I am asked from time to time what manufacturers and styles of tall boots I like to wear, and do I enjoy wearing tall boots over my pants, jeans, or breeches. This post is about my preferences for tall men’s boots, especially nowadays where my lower legs have lost muscle tone with age.
There are four basic styles of tall boots designed for men. They are…
A reader wrote to me recently to ask for a link to a video that I produced a long time ago, but remains “evergreen” in its instructions. The video was titled, “Training the Ankles of New Dehner Patrol Boots,” and is applicable to breaking in any pair of boots that have a stiff backstay (a strip of leather that runs up and down the back of the inside of the boot lining to stiffen and support the boot and hold up the top).
The blog post about how to break in tall boots and “train the ankles” was last written in July, 2009. I appreciate my reader’s request for that information again and I will repeat it here, with a few updates.
So, just how should you break in a new pair of tall boots?
I appreciate the blog suggestion from a loyal reader from Belgium. He recently wrote to me to ask,
I was wondering when you wear your knee high boots? Is it always functional, like when riding your Harley? And is it always with the pants tucked in?
This is a great question, and thanks for the blog idea. My answer follows after the jump…
The Dehner Boot Company of Omaha, Nebraska, has been making equestrian riding boots for over 130 years, and has been outfitting motorcycle police officers since the 1910s. Today is no different — many cops still wear Dehner boots. Unfortunately, those short tactical boots are making headway onto officers’ feet, but I still go back to “nothing like a Dehner.”
When a cop shows up on a police motorcycle in full uniform, including breeches and Dehners, one can’t help…
Occasionally I receive questions via email or other means asking about caring and treating boots. I have written about that before, here. This post is to reaffirm that when it comes to using specialized products like exotic skin conditioner, Bick 4, Hubberds shoe grease, plain old paste wax/shoe polish, or other leather cleaning and care products that…
I continue to receive questions along the lines of, “with so many boots in your cowboy boots, motorcycle boots, Frye boots, work boots and dress boots collections, do you really wear them all?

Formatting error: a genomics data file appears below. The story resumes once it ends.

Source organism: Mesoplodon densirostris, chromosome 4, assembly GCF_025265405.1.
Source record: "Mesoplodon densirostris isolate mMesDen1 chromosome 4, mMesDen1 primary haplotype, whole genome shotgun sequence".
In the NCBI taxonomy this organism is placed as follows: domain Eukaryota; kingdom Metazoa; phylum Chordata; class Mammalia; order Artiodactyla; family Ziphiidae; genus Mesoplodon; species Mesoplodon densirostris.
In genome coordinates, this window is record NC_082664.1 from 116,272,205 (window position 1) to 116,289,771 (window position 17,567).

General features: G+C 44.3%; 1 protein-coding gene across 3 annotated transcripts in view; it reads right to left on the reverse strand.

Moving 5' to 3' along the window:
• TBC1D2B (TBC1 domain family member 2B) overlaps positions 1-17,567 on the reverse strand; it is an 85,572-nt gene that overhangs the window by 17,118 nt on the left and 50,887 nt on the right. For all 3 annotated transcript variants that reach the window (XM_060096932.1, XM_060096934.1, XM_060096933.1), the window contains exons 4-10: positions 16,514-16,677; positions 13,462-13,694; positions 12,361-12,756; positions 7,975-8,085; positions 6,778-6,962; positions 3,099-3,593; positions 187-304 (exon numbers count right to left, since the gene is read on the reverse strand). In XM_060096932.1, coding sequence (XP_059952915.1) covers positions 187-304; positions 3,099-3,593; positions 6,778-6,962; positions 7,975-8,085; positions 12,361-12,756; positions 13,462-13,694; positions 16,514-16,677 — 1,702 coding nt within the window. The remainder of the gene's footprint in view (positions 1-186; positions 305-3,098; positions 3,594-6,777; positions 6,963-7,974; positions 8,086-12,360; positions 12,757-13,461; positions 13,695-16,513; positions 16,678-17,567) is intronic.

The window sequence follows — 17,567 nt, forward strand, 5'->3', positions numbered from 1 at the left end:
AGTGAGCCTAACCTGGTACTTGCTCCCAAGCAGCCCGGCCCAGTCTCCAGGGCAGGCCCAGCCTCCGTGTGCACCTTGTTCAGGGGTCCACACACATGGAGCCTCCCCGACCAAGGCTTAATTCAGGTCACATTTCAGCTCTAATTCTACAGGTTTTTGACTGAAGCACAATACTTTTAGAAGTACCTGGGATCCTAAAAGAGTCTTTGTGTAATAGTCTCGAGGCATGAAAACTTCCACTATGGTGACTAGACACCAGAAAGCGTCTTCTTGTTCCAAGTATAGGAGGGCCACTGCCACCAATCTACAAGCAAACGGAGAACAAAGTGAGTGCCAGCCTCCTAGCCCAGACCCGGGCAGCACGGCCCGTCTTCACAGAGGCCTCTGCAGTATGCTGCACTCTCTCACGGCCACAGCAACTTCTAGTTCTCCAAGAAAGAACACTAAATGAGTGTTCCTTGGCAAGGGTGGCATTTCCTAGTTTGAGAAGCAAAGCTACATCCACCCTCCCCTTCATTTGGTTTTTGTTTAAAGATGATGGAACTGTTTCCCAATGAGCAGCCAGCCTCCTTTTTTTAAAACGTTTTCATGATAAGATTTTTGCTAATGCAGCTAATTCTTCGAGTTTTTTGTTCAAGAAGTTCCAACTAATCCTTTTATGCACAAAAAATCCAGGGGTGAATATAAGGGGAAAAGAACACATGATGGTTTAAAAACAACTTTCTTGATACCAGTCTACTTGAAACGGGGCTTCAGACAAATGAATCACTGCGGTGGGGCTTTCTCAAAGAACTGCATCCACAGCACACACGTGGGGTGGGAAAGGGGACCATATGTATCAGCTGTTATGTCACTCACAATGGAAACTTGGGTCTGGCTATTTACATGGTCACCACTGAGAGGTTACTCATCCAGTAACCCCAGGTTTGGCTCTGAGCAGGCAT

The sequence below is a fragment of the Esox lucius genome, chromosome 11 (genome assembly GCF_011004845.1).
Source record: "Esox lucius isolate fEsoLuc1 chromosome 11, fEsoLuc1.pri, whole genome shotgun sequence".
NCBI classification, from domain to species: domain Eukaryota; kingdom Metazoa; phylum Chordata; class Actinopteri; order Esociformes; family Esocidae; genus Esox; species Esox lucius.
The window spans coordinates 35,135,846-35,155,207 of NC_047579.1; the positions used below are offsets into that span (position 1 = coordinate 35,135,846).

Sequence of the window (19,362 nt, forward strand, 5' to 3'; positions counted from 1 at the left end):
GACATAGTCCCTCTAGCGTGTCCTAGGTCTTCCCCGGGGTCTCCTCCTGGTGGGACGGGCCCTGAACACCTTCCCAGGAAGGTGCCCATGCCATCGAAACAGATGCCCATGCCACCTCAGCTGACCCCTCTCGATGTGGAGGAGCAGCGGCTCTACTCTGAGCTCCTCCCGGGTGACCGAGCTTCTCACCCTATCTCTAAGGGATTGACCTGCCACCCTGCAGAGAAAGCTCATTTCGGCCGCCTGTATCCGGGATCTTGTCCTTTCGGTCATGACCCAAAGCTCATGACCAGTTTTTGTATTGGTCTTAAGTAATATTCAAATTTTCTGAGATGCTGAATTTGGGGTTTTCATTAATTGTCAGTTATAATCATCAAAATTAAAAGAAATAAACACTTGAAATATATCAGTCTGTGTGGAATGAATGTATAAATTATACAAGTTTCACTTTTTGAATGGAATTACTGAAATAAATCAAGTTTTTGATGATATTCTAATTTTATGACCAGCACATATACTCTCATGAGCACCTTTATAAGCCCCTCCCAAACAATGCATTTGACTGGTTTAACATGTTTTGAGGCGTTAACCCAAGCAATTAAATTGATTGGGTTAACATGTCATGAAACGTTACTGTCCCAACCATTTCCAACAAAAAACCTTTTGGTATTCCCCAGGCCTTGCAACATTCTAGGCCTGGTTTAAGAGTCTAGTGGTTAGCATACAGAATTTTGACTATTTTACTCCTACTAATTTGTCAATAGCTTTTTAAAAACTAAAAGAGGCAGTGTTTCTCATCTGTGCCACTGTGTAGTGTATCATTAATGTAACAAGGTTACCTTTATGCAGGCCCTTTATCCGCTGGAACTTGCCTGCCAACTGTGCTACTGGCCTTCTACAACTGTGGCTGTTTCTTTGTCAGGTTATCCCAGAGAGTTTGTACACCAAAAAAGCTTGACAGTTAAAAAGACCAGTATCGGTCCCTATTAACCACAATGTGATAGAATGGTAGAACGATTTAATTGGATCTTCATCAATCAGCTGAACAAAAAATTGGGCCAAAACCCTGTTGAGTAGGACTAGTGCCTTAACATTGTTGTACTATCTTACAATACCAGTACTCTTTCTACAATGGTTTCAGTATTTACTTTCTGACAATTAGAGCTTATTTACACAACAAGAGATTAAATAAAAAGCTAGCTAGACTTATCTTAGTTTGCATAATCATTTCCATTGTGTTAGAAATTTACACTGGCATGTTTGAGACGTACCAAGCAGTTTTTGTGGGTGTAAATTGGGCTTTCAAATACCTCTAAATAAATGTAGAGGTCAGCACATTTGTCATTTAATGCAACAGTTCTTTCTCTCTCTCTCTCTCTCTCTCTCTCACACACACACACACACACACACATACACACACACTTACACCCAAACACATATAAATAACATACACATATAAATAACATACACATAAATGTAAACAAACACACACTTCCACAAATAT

I can understand why I get those kinds of questions. The answer is…
I admit it — I am a typical guy when it comes to things like caring for boots. I don’t want to take time to strip wax, condition the leather, and build a mirror shine finish on my leather boots. Well, I have a few exceptions, but the general rule is: pull ’em on or lace ’em up, mount the saddle of my Harley, and be off.
Who wants to waste time shining boots? Conditioning leather? I have more important things to do than sit around fiddling with boot care products.
Yep, I’m a typical guy when it comes to this stuff. Many motorcops I know feel the same way.
So what does THIS Bootman do when confronted with questions via email asking, “since you have so many boots, you must care for them. What do you recommend?”
I have an interesting non-invasive piece of software on all 729 of my website’s pages that gives me interesting summary information about website visits.
An intriguing detail shows the “click-through-rate” which my software defines as:
what percentage of people exposed to my website using Google for a given search actually clicked on the result for my website.
Here are the results of what types, styles, and manufacturers of boots draw the most visitors to pages on my website as a result of a google search.
Greetings from the (virtual) seat of my Harley! All this week, we have had an exceptional warm spell that has dissipated all signs of the cold, snowy winter that we had. Imagine, just seven weeks ago, photo right, is what we were dealing with.
This whole week, while technically still during astronomical winter, we have had Spring. And where have my boots, leathers, and butt been?
After the funeral on Saturday, I got busy at home preparing income tax returns for seniors. This is something I do voluntarily each year. Sunday morning during our usual morning snuggle before rising, my spouse asked me, “what are the plans for the day?”
I mumbled something about preparing more tax returns. I have 20 done and about 20 more to go.
He said, “look, it is supposed to be warm and sunny today. Instead of pouring yourself into volunteer work again, …